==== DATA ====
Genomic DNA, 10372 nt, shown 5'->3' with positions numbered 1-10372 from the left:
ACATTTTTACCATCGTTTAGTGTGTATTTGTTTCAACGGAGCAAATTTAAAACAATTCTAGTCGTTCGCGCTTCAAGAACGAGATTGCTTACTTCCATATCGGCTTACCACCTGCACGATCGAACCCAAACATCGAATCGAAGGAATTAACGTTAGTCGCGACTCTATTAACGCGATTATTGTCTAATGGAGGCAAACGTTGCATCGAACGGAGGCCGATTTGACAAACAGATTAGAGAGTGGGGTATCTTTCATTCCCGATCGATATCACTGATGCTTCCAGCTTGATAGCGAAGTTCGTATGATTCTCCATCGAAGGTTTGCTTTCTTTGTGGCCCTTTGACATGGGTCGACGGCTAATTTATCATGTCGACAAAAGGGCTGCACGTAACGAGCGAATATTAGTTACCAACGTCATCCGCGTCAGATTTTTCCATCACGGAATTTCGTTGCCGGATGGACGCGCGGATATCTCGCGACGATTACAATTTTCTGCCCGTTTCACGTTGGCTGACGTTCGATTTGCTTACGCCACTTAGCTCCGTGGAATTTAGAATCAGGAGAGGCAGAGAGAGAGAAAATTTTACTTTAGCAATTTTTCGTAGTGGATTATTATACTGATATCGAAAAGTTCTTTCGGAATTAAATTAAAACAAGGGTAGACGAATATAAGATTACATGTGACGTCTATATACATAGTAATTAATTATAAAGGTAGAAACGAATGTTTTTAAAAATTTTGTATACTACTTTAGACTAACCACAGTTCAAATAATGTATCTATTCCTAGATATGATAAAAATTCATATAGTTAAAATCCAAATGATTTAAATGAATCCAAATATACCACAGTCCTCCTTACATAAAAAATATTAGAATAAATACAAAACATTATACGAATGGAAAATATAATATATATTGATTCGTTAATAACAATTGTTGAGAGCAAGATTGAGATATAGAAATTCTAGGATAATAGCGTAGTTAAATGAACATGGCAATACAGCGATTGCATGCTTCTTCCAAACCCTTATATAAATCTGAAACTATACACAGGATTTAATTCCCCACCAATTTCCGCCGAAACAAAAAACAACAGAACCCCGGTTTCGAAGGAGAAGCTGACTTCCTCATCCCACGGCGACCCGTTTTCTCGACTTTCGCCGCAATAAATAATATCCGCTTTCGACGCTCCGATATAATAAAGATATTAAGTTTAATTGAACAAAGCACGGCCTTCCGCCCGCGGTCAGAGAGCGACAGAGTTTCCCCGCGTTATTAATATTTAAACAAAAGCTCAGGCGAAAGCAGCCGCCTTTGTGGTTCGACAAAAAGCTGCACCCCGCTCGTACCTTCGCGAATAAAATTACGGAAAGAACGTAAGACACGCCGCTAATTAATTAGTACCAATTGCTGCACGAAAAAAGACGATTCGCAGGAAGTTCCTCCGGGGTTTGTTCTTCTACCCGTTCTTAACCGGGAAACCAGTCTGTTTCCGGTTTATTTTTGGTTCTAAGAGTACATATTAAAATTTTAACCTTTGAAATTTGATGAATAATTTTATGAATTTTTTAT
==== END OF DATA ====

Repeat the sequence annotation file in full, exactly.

Genomic DNA, 10372 nt, shown 5'->3' with positions numbered 1-10372 from the left:
ACATTTTTACCATCGTTTAGTGTGTATTTGTTTCAACGGAGCAAATTTAAAACAATTCTAGTCGTTCGCGCTTCAAGAACGAGATTGCTTACTTCCATATCGGCTTACCACCTGCACGATCGAACCCAAACATCGAATCGAAGGAATTAACGTTAGTCGCGACTCTATTAACGCGATTATTGTCTAATGGAGGCAAACGTTGCATCGAACGGAGGCCGATTTGACAAACAGATTAGAGAGTGGGGTATCTTTCATTCCCGATCGATATCACTGATGCTTCCAGCTTGATAGCGAAGTTCGTATGATTCTCCATCGAAGGTTTGCTTTCTTTGTGGCCCTTTGACATGGGTCGACGGCTAATTTATCATGTCGACAAAAGGGCTGCACGTAACGAGCGAATATTAGTTACCAACGTCATCCGCGTCAGATTTTTCCATCACGGAATTTCGTTGCCGGATGGACGCGCGGATATCTCGCGACGATTACAATTTTCTGCCCGTTTCACGTTGGCTGACGTTCGATTTGCTTACGCCACTTAGCTCCGTGGAATTTAGAATCAGGAGAGGCAGAGAGAGAGAAAATTTTACTTTAGCAATTTTTCGTAGTGGATTATTATACTGATATCGAAAAGTTCTTTCGGAATTAAATTAAAACAAGGGTAGACGAATATAAGATTACATGTGACGTCTATATACATAGTAATTAATTATAAAGGTAGAAACGAATGTTTTTAAAAATTTTGTATACTACTTTAGACTAACCACAGTTCAAATAATGTATCTATTCCTAGATATGATAAAAATTCATATAGTTAAAATCCAAATGATTTAAATGAATCCAAATATACCACAGTCCTCCTTACATAAAAAATATTAGAATAAATACAAAACATTATACGAATGGAAAATATAATATATATTGATTCGTTAATAACAATTGTTGAGAGCAAGATTGAGATATAGAAATTCTAGGATAATAGCGTAGTTAAATGAACATGGCAATACAGCGATTGCATGCTTCTTCCAAACCCTTATATAAATCTGAAACTATACACAGGATTTAATTCCCCACCAATTTCCGCCGAAACAAAAAACAACAGAACCCCGGTTTCGAAGGAGAAGCTGACTTCCTCATCCCACGGCGACCCGTTTTCTCGACTTTCGCCGCAATAAATAATATCCGCTTTCGACGCTCCGATATAATAAAGATATTAAGTTTAATTGAACAAAGCACGGCCTTCCGCCCGCGGTCAGAGAGCGACAGAGTTTCCCCGCGTTATTAATATTTAAACAAAAGCTCAGGCGAAAGCAGCCGCCTTTGTGGTTCGACAAAAAGCTGCACCCCGCTCGTACCTTCGCGAATAAAATTACGGAAAGAACGTAAGACACGCCGCTAATTAATTAGTACCAATTGCTGCACGAAAAAAGACGATTCGCAGGAAGTTCCTCCGGGGTTTGTTCTTCTACCCGTTCTTAACCGGGAAACCAGTCTGTTTCCGGTTTATTTTTGGTTCTAAGAGTACATATTAAAATTTTAACCTTTGAAATTTGATGAATAATTTTATGAATTTTTTAT